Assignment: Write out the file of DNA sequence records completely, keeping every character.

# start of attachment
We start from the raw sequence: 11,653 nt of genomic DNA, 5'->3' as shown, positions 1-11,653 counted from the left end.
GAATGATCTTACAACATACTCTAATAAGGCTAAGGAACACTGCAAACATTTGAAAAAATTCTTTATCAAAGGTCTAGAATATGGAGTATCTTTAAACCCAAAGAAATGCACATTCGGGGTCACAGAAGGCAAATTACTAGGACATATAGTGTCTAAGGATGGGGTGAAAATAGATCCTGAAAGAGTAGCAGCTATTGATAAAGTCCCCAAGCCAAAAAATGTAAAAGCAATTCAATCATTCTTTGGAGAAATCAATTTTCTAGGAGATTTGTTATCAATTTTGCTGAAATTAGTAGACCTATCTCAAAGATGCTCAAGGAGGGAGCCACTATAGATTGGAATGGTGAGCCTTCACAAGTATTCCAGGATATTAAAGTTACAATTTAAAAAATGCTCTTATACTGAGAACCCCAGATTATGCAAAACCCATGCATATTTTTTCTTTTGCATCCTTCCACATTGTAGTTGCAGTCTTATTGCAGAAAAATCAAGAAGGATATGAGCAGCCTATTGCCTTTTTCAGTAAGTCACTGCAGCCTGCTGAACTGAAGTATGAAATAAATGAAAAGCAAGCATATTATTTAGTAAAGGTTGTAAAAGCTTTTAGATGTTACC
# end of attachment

We start from the raw sequence: 11,653 nt of genomic DNA, 5'->3' as shown, positions 1-11,653 counted from the left end.
GAATGATCTTACAACATACTCTAATAAGGCTAAGGAACACTGCAAACATTTGAAAAAATTCTTTATCAAAGGTCTAGAATATGGAGTATCTTTAAACCCAAAGAAATGCACATTCGGGGTCACAGAAGGCAAATTACTAGGACATATAGTGTCTAAGGATGGGGTGAAAATAGATCCTGAAAGAGTAGCAGCTATTGATAAAGTCCCCAAGCCAAAAAATGTAAAAGCAATTCAATCATTCTTTGGAGAAATCAATTTTCTAGGAGATTTGTTATCAATTTTGCTGAAATTAGTAGACCTATCTCAAAGATGCTCAAGGAGGGAGCCACTATAGATTGGAATGGTGAGCCTTCACAAGTATTCCAGGATATTAAAGTTACAATTTAAAAAATGCTCTTATACTGAGAACCCCAGATTATGCAAAACCCATGCATATTTTTTCTTTTGCATCCTTCCACATTGTAGTTGCAGTCTTATTGCAGAAAAATCAAGAAGGATATGAGCAGCCTATTGCCTTTTTCAGTAAGTCACTGCAGCCTGCTGAACTGAAGTATGAAATAAATGAAAAGCAAGCATATTATTTAGTAAAGGTTGTAAAAGCTTTTAGATGTTACC